The best time to view the American Kestrel is in the early morning or late evening. The best locations to view them are wooded areas or areas with crevices for them to hide and build nests. They also prefer rocky areas or low-growing shrubs.
The American Kestrel needs crevices and covered areas nearby for nesting and protection since other California Falcons hunt the Kestrel. Because of their small size, they are prone to be blown around in high winds.
• Wingspan: 20.1-24.0 inches
• Length: 8.7-12.2 inches
• Weight: 2.8-5.8 ounces
• Smaller than a Robin
Coloring: Rusty plumage on top and light coloring on chest and wings.
Viewing Times: Early morning or late afternoon. Year-round.
Habitat: All over California except high elevation.
Are there falcons in California?
Falcons are birds of prey or ‘raptors’ which means they grab their prey with their very sharp and curved talons and carry them away with their strong legs and powerful feet. They are active during the day and distinguished from other birds by their long, pointed wings and swift, powerful flight.
Are there falcons in California? Yes, there is. In fact, you can find several species of falcons in California. Below are some of them.
California is home to Merlin during winter and non-breeding season. They are known to hunt their prey in pairs and by stalking them. They are small falcons so they feed in small birds like sparrows.
- Prairie Falsons
Prairie falcons camouflaged themselves with their brown color and like to soar high in grasslands and fields to hunt for foods.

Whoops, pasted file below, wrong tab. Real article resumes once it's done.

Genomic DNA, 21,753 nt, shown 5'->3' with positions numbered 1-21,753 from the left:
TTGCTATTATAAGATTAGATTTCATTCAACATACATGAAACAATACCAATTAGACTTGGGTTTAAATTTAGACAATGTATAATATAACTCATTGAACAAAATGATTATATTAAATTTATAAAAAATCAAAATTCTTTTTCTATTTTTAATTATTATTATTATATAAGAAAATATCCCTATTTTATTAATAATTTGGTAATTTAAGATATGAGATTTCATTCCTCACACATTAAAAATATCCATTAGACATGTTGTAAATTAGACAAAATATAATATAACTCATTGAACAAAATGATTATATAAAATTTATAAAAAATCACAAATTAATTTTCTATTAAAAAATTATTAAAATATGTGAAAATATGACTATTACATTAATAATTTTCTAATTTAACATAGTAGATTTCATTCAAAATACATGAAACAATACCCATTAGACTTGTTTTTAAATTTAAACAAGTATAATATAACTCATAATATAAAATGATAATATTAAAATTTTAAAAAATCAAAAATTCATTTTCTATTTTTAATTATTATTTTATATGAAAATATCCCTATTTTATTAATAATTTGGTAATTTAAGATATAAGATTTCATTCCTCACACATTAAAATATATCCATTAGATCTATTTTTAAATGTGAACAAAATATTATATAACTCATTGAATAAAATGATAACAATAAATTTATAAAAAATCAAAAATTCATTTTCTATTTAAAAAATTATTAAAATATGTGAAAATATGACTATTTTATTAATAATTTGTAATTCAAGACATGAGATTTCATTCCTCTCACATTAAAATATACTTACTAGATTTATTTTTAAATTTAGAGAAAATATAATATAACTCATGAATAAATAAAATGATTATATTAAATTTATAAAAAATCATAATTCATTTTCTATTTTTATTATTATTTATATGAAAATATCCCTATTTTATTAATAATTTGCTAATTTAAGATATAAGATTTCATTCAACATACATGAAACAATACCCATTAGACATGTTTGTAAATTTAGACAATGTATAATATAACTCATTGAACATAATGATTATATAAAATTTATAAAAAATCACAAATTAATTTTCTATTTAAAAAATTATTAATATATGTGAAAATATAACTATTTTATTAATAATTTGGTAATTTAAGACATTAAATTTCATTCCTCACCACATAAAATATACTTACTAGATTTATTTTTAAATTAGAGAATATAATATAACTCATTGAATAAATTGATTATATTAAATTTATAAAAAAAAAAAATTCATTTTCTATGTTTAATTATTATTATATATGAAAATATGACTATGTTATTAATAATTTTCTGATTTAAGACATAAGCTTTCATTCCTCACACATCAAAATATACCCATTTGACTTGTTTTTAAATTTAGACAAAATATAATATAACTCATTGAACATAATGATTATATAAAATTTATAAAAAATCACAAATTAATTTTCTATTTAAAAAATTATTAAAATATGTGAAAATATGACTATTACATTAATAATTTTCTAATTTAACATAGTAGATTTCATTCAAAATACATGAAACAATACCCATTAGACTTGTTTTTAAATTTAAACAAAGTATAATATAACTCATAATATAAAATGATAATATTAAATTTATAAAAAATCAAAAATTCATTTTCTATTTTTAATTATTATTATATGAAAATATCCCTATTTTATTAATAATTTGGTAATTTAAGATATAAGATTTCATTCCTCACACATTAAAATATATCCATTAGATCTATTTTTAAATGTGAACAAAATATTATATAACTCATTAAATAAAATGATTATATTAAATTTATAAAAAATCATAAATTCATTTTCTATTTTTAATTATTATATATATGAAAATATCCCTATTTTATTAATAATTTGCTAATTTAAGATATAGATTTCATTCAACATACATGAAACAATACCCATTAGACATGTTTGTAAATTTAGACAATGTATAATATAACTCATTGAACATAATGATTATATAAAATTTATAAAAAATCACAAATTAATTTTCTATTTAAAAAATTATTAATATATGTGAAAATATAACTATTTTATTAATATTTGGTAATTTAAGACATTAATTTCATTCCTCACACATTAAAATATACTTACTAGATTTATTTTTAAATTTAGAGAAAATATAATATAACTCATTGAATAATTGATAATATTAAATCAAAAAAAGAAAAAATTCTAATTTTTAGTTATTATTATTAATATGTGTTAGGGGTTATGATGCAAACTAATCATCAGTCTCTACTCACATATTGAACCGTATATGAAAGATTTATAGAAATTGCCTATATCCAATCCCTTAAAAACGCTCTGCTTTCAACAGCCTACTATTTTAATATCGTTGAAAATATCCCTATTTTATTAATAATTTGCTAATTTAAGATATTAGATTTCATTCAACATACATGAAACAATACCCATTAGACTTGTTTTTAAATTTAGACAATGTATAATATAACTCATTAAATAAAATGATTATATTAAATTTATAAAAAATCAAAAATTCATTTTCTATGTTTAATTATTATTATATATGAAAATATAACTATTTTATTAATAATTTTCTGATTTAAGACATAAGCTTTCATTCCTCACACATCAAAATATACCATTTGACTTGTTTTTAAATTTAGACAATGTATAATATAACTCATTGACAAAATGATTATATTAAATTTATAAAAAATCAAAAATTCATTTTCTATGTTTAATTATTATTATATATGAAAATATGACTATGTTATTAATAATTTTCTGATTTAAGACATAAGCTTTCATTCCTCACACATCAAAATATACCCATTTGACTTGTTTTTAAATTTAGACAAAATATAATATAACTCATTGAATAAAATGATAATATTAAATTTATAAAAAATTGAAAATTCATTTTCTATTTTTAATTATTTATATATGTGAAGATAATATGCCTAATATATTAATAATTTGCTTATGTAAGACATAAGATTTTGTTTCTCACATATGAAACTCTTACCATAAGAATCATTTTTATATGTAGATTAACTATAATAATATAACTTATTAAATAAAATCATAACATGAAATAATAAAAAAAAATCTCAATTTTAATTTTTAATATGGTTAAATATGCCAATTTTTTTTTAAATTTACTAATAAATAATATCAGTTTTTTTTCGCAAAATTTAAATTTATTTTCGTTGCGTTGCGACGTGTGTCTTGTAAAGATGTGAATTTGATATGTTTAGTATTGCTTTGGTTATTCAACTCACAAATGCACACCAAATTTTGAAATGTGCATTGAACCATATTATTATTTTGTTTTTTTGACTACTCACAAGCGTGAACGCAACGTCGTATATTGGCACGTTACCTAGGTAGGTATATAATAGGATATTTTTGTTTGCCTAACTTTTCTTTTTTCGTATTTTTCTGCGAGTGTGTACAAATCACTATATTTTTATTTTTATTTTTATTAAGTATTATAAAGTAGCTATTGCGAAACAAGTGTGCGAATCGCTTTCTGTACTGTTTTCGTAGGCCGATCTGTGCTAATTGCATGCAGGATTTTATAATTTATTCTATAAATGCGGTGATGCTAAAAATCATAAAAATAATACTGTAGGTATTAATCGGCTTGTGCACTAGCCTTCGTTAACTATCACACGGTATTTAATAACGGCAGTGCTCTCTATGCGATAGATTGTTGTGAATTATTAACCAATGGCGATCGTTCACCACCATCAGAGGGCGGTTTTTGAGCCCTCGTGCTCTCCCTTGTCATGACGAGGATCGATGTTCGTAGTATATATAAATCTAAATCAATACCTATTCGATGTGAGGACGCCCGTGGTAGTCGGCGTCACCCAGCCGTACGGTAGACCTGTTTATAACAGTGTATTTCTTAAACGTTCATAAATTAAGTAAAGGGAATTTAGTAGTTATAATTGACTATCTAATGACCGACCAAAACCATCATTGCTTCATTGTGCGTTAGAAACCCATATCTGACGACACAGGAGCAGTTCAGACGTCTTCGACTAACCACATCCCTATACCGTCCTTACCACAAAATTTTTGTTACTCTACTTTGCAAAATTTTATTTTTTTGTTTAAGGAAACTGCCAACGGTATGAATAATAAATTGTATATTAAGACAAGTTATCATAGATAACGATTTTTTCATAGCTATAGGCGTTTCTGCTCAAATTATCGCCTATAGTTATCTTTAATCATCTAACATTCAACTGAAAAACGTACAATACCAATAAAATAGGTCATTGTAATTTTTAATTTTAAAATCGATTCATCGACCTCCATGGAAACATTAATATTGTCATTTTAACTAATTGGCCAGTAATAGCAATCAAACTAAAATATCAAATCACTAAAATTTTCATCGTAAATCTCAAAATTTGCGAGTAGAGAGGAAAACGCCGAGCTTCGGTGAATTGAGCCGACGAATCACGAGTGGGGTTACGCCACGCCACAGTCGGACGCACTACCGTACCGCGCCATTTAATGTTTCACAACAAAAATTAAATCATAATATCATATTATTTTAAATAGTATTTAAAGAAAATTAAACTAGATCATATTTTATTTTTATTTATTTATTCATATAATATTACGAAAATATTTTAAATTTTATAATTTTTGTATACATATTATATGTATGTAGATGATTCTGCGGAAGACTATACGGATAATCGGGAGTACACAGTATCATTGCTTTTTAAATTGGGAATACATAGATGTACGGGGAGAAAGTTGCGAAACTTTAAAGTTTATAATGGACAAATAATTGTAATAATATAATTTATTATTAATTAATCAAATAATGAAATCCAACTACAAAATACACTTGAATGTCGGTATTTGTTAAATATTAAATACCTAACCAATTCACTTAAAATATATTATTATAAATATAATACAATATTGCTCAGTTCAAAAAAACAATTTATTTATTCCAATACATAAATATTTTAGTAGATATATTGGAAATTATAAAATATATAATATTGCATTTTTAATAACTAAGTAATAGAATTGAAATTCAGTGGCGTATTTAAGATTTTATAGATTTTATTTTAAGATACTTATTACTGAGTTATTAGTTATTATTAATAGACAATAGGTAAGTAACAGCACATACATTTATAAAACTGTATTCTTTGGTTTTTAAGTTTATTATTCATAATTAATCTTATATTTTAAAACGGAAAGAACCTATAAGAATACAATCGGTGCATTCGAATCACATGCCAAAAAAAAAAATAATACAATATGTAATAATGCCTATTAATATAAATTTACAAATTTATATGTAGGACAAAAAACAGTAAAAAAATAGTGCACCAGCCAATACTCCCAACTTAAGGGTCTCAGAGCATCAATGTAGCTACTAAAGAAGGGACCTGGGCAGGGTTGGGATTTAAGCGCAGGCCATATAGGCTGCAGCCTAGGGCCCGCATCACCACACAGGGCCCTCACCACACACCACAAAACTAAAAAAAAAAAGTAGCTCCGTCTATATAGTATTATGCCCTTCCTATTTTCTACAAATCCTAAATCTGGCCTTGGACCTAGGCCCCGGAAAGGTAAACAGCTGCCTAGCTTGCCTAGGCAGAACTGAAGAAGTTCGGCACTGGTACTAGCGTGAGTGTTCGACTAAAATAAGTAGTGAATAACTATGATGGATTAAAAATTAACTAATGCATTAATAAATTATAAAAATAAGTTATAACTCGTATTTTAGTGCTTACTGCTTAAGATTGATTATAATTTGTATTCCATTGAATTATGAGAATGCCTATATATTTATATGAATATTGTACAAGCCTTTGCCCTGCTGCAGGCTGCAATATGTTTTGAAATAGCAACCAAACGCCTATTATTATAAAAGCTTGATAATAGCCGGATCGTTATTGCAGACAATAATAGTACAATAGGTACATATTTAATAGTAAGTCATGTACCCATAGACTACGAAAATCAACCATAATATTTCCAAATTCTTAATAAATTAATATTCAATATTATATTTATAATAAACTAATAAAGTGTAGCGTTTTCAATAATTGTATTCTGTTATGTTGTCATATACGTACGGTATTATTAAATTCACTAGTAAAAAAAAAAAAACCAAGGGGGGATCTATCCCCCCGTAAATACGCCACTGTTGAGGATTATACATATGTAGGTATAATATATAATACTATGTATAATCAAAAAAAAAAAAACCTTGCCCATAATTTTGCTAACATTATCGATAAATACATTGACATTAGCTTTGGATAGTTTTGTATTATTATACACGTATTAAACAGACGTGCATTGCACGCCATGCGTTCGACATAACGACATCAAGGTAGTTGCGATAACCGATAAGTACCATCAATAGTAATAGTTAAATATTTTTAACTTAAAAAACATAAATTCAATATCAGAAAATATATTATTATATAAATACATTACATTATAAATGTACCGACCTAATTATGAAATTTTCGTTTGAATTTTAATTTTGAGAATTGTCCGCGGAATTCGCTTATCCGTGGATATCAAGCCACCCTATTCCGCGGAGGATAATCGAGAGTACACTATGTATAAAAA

- Peregrines Falcons
Peregrines can mostly be found throughout California during the winter season. Their wingspan is 44 inches and they fly 60 miles per hour which can reach up to 200 miles per hour when diving down for their target preys.
How do you identify a falcon?
The falcon is a predatory bird of prey with terrifying agility and speed, considered in such a way as the fastest of all the existing birds that cross the skies and of all the animals on the planet. There are more than 40 different species and falcons scattered around the world, varying in sizes, colors, and weight.
If we want to distinguish between all of them, it will be convenient to study their characteristics with detailed images.
Expert Tip: To begin to differentiate falcons from other birds, it must be taken into account that they are birds of considerable size, but they tend to fly very high and are difficult to see up close.
In general, it will be difficult to be able to see it in detail. Even so, there is one characteristic that differentiates most hawks from other birds, and that is that the wings end in a pointed shape.
California is home to four exceptional falcons. No matter where you live or are visiting, you can find a falcon hunting or nesting near you. With keen eyes and the knowledge above, you will be able to spot these falcons in their natural environment.
With four beautiful and active falcons in California, there are plenty of options to see these spectacular birds. Perhaps you live or are visiting the southeastern part of the state, you must check to look for the Prairie Falcon or American Kestrel. They love the open areas for hunting.
If you are visiting or live near the coast, then you have the Peregrin Falcon and the Merlin to look for, since they prefer coastal areas when not migrating.
If you would like to learn more about California Falcons or other birds and animals of California, please let us know below.